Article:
When it came time to install the Sabrent Rocket DDR5 into the motherboard, we assumed the Sabrent name would be visible, but Sabrent would rather you see the rocket logo. While either side view is fine, we can appreciate leaving the part number visible for easier reference later.
Test System Details
To obtain the AMD CPU-Z screenshots, you will see directly following this image, and this is the system we used to do it, as well as in attaining the results seen in the following pages. Thanks go out to be quiet, ASUS, and NVIDIA, for supporting this venture. Detailed specifications of the system can be found below.
Fresh from the UEFI to Windows, the SPD profile sets the kit after loading defaults, as we see here. The speed is 4800 MHz, and the timings are 40-40-40-76 2T as advertised. Going back into the UEFI to check voltages, we see the VDD/VDDQ uses 1.10V, the System Agent is at 0.897V, and the Memory Controller voltage is set to 1.101V.
What is on view now is something called the ASUS Enhanced Memory Profile and is something our ASUS board offers for kits without an XMP profile. Sensing the ICs, ASUS knows they can do certain things without issue, and this is one option. The speed is still at 4800 MHz, but the timings drop to 32-32-32-77 2T. Voltages stay the same as they are in the SPD/JDEC option.
Here is a view of the second option regarding ASUS Enhanced Memory Profiles, which increases speed versus lowering the timings. We are running the same RAM at 6000 MHz with 40-40-40-77 2T timings with little more than a single click. Voltages increase slightly, where VDD/VDDQ is 1.25V, System Agent is now at 1.23V, and the Memory Controller is at 1.243V.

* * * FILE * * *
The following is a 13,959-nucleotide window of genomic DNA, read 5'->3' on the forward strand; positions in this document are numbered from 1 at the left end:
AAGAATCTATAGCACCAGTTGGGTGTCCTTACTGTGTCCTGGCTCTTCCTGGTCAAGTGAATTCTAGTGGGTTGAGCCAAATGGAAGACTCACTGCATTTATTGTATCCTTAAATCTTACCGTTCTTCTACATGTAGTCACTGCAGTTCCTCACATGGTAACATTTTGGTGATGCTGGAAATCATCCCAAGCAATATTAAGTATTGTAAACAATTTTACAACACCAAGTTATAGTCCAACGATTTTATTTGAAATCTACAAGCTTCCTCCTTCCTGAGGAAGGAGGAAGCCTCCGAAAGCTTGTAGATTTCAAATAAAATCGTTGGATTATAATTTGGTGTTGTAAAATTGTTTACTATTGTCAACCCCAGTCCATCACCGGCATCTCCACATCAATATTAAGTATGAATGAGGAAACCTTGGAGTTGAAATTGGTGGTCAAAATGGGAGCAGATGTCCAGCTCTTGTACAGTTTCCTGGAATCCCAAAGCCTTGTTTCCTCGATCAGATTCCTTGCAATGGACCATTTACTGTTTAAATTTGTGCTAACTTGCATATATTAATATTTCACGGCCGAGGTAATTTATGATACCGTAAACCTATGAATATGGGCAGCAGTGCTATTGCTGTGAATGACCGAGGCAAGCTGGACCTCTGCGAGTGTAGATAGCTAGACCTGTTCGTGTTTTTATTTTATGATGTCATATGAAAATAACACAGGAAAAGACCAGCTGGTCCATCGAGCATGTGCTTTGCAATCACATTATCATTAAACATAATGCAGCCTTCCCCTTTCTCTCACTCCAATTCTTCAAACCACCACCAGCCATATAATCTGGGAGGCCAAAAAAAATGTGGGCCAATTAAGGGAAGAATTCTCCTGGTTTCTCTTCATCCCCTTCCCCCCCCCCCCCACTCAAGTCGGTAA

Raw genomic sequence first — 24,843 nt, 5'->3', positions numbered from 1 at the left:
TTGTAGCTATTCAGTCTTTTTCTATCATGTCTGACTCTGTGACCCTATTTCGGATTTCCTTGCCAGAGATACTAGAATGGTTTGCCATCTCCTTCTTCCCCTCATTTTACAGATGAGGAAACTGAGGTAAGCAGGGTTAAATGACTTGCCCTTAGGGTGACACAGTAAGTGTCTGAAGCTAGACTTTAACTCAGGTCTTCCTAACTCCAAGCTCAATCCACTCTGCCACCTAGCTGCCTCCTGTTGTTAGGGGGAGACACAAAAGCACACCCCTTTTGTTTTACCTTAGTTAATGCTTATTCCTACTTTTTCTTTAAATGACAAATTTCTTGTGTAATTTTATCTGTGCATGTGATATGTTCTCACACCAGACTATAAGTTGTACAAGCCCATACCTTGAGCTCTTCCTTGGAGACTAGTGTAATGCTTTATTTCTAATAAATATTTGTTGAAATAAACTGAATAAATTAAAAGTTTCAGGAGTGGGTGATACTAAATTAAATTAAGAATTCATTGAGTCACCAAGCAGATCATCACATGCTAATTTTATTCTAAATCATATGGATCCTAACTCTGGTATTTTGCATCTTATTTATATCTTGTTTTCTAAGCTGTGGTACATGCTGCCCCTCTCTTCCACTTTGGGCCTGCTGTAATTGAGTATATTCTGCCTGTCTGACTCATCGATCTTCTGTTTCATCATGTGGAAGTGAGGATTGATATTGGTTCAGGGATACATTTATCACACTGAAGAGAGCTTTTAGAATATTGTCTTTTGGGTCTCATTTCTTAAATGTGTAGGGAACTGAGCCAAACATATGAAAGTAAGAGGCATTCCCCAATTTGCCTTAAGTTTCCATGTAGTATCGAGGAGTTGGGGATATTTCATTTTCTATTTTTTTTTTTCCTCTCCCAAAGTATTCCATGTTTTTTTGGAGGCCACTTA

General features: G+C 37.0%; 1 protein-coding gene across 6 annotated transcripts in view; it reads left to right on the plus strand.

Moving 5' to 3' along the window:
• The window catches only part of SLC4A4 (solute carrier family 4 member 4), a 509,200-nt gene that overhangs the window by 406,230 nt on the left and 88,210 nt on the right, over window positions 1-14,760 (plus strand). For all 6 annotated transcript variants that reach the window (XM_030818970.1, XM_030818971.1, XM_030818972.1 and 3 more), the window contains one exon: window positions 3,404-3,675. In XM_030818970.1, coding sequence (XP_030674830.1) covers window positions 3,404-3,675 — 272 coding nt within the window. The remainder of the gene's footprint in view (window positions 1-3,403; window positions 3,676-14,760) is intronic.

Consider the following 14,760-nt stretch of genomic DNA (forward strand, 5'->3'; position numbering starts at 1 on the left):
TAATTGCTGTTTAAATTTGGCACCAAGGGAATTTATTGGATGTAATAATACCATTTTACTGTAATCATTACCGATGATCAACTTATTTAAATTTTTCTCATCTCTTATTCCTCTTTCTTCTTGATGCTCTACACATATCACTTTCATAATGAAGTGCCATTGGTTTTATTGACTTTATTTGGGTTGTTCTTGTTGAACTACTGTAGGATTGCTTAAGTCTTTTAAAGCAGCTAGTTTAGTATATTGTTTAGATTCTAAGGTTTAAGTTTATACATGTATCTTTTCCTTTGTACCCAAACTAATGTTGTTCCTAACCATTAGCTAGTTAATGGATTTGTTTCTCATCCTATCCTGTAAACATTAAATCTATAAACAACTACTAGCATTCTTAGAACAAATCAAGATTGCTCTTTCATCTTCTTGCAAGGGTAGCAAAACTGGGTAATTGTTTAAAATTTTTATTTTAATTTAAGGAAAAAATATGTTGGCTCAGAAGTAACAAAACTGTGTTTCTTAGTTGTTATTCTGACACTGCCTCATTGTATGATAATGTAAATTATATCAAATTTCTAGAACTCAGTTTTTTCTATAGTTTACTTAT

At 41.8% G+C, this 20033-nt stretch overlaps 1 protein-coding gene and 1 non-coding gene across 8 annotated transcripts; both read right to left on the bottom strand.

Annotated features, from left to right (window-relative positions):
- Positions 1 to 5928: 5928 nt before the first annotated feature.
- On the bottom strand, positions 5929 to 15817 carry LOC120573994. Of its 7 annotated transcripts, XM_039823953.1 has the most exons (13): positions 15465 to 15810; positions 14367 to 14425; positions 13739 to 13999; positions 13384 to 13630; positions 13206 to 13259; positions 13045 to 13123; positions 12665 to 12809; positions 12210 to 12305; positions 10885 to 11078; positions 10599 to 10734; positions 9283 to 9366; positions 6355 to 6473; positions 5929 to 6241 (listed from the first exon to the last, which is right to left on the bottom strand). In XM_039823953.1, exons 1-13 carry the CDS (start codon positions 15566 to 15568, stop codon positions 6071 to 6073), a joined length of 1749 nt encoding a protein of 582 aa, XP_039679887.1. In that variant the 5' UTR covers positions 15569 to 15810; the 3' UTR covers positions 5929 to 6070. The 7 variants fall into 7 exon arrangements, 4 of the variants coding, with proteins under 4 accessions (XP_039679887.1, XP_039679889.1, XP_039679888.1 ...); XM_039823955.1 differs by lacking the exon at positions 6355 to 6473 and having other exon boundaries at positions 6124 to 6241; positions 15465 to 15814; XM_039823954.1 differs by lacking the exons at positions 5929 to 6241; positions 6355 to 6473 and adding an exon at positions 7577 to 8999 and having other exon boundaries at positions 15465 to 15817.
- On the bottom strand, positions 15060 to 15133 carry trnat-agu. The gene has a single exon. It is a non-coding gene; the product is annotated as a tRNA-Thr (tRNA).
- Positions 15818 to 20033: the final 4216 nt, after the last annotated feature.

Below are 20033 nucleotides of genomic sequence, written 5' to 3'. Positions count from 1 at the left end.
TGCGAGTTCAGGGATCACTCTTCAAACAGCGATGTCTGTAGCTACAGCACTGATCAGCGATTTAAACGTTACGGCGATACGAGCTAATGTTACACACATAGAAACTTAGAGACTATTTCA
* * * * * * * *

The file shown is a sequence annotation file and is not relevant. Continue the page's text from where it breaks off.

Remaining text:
Doing our due diligence to see if 4800 MHz at CAS32 was the bottom of the barrel, we quickly found out it wasn't. Using 1.20V for the VDD/VDDQ and Tx voltages starts it off. And 1.233 was set for the System Agent and 1.25V for the Memory Controller. Shockingly, we bottomed out the timings at an astounding 28-29-29-77 2T.
We also had to check to see if 6000 MHz was top of the range and found that it wasn't. Using 1.35V for the VDD/VDDQ and Tx voltages now and 1.25V for the SA and MC took us up to 6800 MHz, an amazing 2000 MHz overclock.
Chad's AMD DDR5 Dual-Channel Test System Specifications
- Motherboard: ASUS Maximus Z690 APEX - Buy from Amazon
- CPU: Intel Core i9 12900K - Buy from Amazon
- Cooler: be quiet! PURE LOOP 360mm - Buy from Amazon
- Video Card: NVIDIA GeForce RTX 3070 Founders Edition - Buy from Amazon
- Storage: Phison B47R Fortis 1600 2TB M.2
- Case: Thermaltake Core P3 TG - Buy from Amazon
- Power Supply: be quiet! DARK POWER PRO 12 1200W - Buy from Amazon
- OS: Microsoft Windows 11 Home - Buy from Amazon
In the following charts, along with the blue line designating SPD results, and green bars for our overclocks, we added purple bars to represent the ASUS Enhanced Memory Profiles.
Starting things off like a hero, Sabrent tops the chart any way we ran it. While we used the term XMP out of habit, the SPD/JDEC setup is the best when scoring higher in the CPU-Z single thread benchmark. With nine points from worst to best of previous submissions, Sabrent takes a thirteen-point lead over the XPG Caster RGB, the last top scorer.
AIDA 64 read performance for the SPD setting is much better than what Crucial did at the same speed, with a near 2200 MB/s advantage going to Sabrent. 4800C28 does slightly better with nearly 1500 MB/s over the SPD run. AEMP is next with its 4800C32 option, netting another 31 MB/s, whereas the second AEMP option is 19,390 MB/s better than what the kit ships as. If that isn't good enough, 6800C40 earned us a huge jump over SPD, with the gap being an astounding 28,389 MB/s advantage.